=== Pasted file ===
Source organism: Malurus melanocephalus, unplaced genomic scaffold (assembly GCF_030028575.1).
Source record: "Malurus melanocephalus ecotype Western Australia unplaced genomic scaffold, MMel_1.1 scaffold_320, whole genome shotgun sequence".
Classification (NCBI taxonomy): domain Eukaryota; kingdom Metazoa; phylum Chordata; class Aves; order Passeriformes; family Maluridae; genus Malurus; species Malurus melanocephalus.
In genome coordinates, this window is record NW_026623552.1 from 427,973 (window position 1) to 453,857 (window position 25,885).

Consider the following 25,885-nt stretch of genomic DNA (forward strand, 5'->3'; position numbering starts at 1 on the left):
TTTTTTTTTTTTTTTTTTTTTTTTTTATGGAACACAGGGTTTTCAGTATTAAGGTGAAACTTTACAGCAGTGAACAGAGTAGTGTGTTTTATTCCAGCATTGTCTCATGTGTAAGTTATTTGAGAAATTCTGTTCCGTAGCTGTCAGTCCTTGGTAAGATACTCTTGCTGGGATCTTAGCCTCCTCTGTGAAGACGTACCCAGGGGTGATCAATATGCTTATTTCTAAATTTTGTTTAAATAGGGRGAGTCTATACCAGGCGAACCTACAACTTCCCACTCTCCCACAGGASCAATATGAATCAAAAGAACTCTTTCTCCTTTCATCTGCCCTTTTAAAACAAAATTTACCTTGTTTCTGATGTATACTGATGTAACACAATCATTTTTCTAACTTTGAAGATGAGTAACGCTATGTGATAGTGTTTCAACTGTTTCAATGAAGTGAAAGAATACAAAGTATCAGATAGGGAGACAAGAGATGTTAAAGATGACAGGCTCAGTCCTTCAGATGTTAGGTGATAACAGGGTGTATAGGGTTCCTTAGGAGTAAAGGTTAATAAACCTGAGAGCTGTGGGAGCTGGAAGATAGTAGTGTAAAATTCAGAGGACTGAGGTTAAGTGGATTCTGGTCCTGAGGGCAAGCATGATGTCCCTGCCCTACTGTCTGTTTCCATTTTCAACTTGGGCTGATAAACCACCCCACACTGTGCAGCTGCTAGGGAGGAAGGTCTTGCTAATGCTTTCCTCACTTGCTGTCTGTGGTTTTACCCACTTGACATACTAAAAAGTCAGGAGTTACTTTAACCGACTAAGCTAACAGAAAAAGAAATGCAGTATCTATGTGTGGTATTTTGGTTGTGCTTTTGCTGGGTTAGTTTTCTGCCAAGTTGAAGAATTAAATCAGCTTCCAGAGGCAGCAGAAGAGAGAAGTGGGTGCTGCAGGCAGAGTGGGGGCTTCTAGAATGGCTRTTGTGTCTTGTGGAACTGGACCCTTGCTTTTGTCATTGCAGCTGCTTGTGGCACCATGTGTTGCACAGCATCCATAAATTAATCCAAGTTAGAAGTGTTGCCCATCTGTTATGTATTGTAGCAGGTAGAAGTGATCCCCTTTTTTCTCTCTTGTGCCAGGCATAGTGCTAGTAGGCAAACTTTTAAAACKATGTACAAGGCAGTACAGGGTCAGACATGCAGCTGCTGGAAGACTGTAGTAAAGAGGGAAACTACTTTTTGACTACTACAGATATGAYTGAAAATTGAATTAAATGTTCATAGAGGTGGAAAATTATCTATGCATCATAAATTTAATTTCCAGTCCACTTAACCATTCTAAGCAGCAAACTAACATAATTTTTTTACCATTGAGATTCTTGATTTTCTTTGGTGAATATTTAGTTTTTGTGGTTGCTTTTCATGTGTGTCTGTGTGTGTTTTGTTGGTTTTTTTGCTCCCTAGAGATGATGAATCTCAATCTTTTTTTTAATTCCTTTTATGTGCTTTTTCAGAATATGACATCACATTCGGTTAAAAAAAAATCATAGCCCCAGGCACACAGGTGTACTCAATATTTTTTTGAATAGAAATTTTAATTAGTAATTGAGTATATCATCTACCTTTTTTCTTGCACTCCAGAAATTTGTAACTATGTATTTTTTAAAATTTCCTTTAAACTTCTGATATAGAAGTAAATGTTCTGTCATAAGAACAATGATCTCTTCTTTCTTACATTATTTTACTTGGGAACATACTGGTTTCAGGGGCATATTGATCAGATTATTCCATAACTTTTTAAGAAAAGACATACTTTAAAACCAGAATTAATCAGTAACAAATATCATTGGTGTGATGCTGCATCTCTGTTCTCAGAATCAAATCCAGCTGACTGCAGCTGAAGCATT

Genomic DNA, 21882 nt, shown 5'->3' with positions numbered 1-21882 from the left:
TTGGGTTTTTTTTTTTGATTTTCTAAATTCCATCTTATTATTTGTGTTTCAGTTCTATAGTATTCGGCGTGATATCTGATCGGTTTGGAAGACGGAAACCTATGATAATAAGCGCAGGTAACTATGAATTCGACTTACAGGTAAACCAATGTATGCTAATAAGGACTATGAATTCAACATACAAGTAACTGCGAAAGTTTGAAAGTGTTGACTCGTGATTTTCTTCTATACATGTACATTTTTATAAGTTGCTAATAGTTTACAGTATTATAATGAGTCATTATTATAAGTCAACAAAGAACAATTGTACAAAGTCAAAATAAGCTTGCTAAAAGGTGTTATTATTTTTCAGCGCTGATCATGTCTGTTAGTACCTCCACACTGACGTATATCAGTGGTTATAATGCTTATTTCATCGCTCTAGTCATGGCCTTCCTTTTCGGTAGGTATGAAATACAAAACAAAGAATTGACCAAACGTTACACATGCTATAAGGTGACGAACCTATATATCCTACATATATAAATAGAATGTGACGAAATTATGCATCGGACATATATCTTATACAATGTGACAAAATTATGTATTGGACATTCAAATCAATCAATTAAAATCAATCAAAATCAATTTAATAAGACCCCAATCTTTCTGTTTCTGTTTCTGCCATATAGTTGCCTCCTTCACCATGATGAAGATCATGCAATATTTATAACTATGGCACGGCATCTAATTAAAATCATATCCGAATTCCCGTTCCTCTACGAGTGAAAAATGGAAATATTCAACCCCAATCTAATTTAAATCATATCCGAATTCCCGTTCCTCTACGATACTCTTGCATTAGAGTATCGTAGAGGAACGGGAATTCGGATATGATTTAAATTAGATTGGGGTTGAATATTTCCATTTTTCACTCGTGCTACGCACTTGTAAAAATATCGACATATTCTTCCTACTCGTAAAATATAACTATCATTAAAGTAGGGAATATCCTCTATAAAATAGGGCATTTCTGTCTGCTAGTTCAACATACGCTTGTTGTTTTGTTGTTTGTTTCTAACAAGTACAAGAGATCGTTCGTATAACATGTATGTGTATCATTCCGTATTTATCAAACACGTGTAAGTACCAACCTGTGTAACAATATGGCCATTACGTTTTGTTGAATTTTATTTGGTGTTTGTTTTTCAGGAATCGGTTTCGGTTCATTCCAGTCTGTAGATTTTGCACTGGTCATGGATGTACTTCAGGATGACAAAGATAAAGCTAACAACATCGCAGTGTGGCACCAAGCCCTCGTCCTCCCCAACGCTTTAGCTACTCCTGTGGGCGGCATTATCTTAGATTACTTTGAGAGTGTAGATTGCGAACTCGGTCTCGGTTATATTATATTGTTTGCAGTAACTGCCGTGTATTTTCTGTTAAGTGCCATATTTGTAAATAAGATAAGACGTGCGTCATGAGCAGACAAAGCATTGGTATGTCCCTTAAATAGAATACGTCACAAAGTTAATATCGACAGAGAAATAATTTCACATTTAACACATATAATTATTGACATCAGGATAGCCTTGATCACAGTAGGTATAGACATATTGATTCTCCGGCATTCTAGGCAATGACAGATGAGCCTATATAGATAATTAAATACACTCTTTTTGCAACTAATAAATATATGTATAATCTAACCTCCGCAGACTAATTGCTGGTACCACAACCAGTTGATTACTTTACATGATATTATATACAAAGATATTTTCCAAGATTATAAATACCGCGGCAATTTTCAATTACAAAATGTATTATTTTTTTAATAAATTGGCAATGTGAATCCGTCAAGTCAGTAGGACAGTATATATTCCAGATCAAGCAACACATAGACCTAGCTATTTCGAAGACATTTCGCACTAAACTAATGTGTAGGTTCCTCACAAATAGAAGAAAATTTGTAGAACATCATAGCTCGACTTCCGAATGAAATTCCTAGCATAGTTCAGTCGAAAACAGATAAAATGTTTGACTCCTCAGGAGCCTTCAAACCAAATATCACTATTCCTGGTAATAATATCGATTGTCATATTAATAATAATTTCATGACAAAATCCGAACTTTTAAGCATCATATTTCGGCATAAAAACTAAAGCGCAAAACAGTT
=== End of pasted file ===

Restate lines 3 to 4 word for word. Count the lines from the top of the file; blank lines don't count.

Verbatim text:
Classification (NCBI taxonomy): domain Eukaryota; kingdom Metazoa; phylum Chordata; class Aves; order Passeriformes; family Maluridae; genus Malurus; species Malurus melanocephalus.
In genome coordinates, this window is record NW_026623552.1 from 427,973 (window position 1) to 453,857 (window position 25,885).